Mind Games: Figuring out the game.

By Paula Bianchi –

It was during my time dealing with my cancer, when I started thinking of a way to deal with all the emotions raging through me. I knew my attitude was the key, but the battle in me was always leaning on the side of despair. Of course, depression began to seep in. The fear of the unknown took front seat as I tried to guide myself through the unthinkable.

This moment, and how I dealt with it, would define me for the rest of my life. It set the stage for how I was going to deal with what life has to throw me. I became more aware of my inner voice, and the conscious effort it took to try to stay upbeat and choose the positive. As a way to take myself out of the emotion of my problems, I started thinking of my thoughts like they were a game playing in my head.

This analogy, I’m about to present, is just the way I choose to imagine it, but in actuality, I’ll be talking about the three apparatuses of the brain: the id, ego, and super-ego, but that just sounds too technical to me, so I’m renaming them: the devil, inner child, and an angel. I’ll take it one step further in my imagining of my leader in the game, as my spiritual self, or higher self, guiding my inner child through life. (This was inspired by my metaphysical interests.) These are the characters on my team in my mind game.  Who is my opposition? Life and People.      

The devil is the source of our bodily wants, needs, desires, and impulses, particularly our sexual and aggressive drives. He expects immediate gratification to any impulse. It doesn’t matter how it comes, if it’s ethical or not, he expects our inner child to fulfill his desires.

The angel impresses upon you the moral and ethical ways to have the devil’s needs met, but if those needs are met in a negative way, she bombards you with a sense of guilt, remorse, and self-judgement along with other self-punishing thoughts.

The inner child is the decision maker trying her/his best to make the devil and the angel happy, while also trying to help my spiritual self achieve its karmic goals.  He/she bases these decisions on the many facets of life’s experiences. Both negative and positive.

My spiritual self is there to cheer on my inner child. Pointing out some of the pit falls of any given situation. Always trying to get the inner child to choose the angel’s side of any situation. If she should choose the negative way, then I try to help my inner child fix the problem her bad choice caused. This aspect of myself also holds all the answers to why I’m here, and guards this information like a miser, only sharing bits and pieces of it when the time is right.

If you’ve noticed, the inner child is the star of the game. Being stuck in the middle, of my spiritual self, the devil, and an angel, can be very overwhelming. Trying to please all three, can test you to the limits. Especially when you factor in the good or the bad life experiences the inner child uses in determining how to deal with the devil’s request. This is when all the negative things that have happened to us comes into play.     

Our inner child is the gatekeeper to all of our emotions, so in many instances he/she shuts down the devil’s request out of fear, anger, hatred, or any of other emotions you may have stemming from the treatment you received as a child.

Here’s an example of this: I’ve always had the desire to work and help out my husband with an income of my own, but my distrust of men kept me from that desire. During my lifetime, I’ve had 4 jobs. I ended up quitting these jobs because of the attention I would get from men, who in my view, reminded me of my molester. My flight or fight instinct would kick in just before my panic attack would begin leading my inner child, who wants to protect herself, to choose to get me out of the situation I was so uncomfortable in. Now I could’ve forced myself to stay working, but my wish to avoid anymore panic attacks was greater than my need to work, and I was fortunate enough to be able to make that choice because of my husband’s own desire to have me raise our kids.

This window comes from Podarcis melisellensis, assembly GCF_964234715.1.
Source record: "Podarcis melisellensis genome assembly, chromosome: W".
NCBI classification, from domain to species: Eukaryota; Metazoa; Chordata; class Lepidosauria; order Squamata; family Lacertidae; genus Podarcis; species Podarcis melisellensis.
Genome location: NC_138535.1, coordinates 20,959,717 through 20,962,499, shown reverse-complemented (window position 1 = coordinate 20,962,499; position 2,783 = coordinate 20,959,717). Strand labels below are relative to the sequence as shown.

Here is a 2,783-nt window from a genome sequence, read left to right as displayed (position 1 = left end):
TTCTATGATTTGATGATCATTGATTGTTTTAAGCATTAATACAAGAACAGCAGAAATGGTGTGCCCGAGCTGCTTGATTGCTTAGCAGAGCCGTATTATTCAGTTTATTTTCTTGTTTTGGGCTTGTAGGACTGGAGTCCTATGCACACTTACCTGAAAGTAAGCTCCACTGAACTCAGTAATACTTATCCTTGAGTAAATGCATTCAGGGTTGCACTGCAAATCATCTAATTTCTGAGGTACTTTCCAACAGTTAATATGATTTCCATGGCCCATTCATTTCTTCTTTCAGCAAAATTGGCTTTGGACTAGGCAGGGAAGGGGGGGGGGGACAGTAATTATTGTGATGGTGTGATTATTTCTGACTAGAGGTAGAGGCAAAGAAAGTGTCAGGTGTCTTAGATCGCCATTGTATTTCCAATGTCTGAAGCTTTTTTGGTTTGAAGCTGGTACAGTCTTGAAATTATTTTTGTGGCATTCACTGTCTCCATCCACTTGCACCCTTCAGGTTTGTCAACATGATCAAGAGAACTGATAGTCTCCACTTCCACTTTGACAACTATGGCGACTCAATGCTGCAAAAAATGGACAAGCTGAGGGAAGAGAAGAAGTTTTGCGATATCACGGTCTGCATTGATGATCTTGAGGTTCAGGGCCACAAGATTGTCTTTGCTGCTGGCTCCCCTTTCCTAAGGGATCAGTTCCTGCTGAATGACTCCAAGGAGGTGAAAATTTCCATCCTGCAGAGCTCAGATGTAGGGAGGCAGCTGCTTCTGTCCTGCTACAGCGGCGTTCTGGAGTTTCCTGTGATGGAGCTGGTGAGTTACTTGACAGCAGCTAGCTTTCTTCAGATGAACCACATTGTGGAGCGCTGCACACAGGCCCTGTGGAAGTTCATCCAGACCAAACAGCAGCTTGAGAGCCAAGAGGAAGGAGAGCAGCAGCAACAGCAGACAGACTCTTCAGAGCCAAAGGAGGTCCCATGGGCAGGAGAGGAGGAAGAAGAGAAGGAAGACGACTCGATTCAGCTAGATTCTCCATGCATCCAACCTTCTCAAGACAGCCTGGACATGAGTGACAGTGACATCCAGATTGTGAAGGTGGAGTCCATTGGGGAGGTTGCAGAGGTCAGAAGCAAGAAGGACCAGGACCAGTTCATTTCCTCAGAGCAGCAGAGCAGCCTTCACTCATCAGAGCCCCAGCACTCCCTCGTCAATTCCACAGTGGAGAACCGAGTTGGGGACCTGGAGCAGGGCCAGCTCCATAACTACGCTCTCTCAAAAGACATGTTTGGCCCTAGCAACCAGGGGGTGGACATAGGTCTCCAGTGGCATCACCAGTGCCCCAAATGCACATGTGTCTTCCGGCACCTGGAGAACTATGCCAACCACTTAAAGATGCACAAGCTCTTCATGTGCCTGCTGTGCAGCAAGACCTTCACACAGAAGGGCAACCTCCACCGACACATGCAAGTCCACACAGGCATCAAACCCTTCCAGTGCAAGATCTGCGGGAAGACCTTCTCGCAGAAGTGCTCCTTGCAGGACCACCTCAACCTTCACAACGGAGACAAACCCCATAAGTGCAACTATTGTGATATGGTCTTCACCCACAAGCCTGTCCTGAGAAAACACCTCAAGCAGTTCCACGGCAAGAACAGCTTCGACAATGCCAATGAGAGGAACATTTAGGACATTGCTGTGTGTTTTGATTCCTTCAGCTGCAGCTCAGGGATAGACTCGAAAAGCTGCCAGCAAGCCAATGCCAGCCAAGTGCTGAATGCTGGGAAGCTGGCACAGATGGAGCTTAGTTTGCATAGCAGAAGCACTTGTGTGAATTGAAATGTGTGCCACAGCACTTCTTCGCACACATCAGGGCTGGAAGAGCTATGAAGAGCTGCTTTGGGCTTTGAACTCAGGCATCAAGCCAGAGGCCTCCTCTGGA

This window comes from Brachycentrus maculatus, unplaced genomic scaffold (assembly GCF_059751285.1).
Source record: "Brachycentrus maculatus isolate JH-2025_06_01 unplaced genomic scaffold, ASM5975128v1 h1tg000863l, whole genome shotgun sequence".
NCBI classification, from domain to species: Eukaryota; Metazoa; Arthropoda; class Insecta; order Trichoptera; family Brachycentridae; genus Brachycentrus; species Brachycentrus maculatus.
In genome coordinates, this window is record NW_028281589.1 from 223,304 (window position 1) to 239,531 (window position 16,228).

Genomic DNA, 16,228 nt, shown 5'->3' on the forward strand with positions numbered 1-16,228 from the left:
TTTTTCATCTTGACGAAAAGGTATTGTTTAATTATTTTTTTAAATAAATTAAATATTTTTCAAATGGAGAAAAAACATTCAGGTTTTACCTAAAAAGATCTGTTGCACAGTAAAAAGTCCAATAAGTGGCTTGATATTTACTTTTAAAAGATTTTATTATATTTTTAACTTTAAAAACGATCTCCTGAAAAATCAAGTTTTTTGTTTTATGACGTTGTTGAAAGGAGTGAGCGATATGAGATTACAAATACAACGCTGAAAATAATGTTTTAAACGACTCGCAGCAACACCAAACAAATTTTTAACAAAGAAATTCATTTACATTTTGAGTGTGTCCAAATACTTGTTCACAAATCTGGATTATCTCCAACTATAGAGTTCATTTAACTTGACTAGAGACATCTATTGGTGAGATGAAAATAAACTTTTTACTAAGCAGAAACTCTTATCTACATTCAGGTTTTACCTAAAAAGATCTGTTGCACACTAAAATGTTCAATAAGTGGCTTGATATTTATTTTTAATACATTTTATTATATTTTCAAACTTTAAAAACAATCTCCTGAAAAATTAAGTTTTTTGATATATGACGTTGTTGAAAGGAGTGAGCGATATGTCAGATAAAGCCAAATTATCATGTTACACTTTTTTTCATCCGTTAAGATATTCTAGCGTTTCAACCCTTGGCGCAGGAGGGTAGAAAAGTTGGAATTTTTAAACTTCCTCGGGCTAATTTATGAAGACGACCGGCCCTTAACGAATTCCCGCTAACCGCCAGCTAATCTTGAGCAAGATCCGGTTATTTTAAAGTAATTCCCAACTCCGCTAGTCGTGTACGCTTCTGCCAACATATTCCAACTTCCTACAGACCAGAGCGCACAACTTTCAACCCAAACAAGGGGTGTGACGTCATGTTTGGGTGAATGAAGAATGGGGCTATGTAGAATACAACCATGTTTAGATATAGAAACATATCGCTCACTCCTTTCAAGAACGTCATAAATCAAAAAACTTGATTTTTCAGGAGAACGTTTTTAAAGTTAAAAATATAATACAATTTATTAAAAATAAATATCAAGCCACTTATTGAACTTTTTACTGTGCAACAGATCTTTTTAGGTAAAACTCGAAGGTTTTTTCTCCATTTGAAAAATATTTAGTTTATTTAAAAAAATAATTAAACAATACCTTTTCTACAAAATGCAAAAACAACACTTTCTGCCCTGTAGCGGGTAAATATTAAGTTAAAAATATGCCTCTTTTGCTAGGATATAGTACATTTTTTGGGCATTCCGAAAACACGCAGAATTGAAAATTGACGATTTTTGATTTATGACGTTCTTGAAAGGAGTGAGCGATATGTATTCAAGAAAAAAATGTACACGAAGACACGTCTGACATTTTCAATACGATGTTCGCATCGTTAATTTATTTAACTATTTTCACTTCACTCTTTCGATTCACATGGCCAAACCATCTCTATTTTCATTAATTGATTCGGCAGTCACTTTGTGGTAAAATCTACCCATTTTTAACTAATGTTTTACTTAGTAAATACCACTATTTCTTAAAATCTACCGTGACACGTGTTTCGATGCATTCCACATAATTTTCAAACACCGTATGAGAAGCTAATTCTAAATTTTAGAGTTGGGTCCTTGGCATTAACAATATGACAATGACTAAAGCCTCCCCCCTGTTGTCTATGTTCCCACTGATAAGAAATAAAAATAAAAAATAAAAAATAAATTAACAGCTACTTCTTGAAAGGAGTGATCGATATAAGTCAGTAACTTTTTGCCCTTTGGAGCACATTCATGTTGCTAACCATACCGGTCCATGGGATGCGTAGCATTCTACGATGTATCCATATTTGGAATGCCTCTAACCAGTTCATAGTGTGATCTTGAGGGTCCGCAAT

At the time, I had no clue what panic attacks were or how they made you feel because I hadn’t gone through therapy yet. I just knew I couldn’t handle the constant impulse I had to take flight from the situation. What happens to your body, and not knowing why you feel that way, is very overwhelming. I didn’t have the mental tools to deal with what was being presented to me. It sent me on a quest to find a job I could do from home, which lead me down the path of writing.

Now that you’re familiar with the characters you’re dealing with on a daily basis, you can begin to sort out the dialog that runs through your head. You know what I’m talking about. From the moment you get up in the morning, to the moment you fall asleep, (even during your dreams) your thoughts are filled with what will make you happy, and what you don’t want in your life. You think of the people who you love and trust, or you fixate on your so-called enemies. You judge the things people have done or said to you while trying to come up with the proper response. It’s never ending.

Mind games are hard and complex because they’re based on your emotions and goals in life. The largest part of the game is taking control of your self-defeating negative thoughts. I believe we’re the ones who are responsible for our own happiness in life. You can never place that burden on anyone else. To do so, is setting yourself up for a fail.  Never hand over the keys to your life to someone else because they’ll take you down roads you never would’ve taken, then, they leave you to deal with the consequences of their choices, so we have to learn how to play smart.

In my next Mind Games article, I’ll share the golden rule to all mind games. Hope you’re enjoying the read. Goodbye for now.

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